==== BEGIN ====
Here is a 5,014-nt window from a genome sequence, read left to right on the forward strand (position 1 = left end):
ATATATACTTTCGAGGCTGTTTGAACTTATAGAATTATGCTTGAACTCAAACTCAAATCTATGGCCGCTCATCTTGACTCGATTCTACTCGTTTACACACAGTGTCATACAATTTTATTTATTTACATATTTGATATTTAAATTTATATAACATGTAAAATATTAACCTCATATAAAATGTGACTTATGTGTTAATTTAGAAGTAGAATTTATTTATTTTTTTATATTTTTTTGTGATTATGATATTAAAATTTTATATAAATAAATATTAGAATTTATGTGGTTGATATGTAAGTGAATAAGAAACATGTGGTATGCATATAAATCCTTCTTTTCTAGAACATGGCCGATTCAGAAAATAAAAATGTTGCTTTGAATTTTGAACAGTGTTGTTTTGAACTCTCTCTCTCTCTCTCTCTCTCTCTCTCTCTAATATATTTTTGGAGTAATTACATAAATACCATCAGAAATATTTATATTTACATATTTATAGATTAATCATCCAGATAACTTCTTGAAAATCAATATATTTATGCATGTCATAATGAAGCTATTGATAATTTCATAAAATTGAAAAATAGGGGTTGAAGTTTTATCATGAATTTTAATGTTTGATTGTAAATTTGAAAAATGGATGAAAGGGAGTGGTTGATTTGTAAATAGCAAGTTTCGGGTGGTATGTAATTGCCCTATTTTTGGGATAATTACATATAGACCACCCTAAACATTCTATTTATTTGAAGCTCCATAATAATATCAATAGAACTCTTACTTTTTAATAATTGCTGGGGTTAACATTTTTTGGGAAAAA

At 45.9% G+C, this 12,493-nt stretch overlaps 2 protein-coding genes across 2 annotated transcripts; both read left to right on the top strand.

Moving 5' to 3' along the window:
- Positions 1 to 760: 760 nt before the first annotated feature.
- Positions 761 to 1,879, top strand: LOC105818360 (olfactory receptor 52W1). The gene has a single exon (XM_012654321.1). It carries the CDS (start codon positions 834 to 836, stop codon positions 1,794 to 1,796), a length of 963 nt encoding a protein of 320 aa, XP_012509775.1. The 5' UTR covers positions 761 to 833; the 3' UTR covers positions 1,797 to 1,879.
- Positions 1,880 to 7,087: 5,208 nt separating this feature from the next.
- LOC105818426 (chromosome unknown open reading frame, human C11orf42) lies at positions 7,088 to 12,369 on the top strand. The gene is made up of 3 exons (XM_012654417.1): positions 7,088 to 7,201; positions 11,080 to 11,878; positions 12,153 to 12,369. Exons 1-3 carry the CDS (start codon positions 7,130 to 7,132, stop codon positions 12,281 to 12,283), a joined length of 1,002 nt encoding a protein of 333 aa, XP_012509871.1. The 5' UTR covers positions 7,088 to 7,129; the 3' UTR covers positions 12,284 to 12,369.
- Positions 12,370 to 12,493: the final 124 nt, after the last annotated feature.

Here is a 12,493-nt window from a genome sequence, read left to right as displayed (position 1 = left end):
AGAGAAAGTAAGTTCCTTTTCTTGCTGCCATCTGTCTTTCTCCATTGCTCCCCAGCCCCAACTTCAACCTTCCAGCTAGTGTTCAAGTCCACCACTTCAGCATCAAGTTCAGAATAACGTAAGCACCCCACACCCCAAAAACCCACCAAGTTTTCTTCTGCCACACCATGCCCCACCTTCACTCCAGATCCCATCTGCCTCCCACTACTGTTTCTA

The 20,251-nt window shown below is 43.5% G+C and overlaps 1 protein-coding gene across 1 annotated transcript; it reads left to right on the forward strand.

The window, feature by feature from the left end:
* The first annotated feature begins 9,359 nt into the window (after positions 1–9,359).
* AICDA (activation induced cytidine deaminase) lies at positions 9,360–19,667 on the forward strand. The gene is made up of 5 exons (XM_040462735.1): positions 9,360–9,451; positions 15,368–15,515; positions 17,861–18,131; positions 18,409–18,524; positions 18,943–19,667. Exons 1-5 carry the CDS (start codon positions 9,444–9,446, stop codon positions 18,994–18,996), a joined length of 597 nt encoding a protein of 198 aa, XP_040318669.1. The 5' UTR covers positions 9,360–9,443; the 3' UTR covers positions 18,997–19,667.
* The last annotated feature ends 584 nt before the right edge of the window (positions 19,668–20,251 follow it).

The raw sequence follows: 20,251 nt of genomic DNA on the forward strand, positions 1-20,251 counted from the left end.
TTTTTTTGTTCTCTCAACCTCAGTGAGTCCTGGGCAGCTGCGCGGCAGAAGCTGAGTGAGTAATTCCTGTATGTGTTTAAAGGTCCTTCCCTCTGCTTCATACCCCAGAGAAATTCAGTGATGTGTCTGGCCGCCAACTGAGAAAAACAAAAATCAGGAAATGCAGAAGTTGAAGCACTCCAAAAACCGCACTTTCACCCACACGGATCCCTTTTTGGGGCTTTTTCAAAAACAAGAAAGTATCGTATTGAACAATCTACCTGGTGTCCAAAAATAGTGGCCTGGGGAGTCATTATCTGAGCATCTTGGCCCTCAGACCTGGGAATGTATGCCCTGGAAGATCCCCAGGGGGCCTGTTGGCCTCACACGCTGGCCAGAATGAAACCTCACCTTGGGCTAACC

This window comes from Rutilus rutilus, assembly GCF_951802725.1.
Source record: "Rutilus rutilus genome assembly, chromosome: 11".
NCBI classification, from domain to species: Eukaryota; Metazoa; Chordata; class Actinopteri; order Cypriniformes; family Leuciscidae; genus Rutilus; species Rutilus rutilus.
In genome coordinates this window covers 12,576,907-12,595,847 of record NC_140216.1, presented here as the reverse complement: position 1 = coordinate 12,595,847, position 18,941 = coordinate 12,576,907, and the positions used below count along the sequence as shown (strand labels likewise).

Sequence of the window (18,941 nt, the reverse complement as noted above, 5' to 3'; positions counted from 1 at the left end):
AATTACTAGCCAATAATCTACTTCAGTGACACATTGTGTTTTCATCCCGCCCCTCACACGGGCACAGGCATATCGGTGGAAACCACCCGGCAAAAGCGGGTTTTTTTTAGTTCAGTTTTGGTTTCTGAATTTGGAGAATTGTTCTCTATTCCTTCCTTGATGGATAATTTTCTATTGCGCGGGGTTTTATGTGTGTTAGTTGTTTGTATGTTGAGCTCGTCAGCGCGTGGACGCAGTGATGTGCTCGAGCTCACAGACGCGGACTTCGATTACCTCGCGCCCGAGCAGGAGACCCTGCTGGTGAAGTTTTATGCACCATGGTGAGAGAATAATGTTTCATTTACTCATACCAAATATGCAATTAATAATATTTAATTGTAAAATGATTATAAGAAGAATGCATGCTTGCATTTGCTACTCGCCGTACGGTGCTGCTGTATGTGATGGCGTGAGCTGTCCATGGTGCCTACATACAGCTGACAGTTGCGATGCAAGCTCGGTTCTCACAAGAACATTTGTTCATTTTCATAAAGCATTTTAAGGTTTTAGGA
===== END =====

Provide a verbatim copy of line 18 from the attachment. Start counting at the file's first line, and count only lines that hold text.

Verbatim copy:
TTTTTTTGTTCTCTCAACCTCAGTGAGTCCTGGGCAGCTGCGCGGCAGAAGCTGAGTGAGTAATTCCTGTATGTGTTTAAAGGTCCTTCCCTCTGCTTCATACCCCAGAGAAATTCAGTGATGTGTCTGGCCGCCAACTGAGAAAAACAAAAATCAGGAAATGCAGAAGTTGAAGCACTCCAAAAACCGCACTTTCACCCACACGGATCCCTTTTTGGGGCTTTTTCAAAAACAAGAAAGTATCGTATTGAACAATCTACCTGGTGTCCAAAAATAGTGGCCTGGGGAGTCATTATCTGAGCATCTTGGCCCTCAGACCTGGGAATGTATGCCCTGGAAGATCCCCAGGGGGCCTGTTGGCCTCACACGCTGGCCAGAATGAAACCTCACCTTGGGCTAACC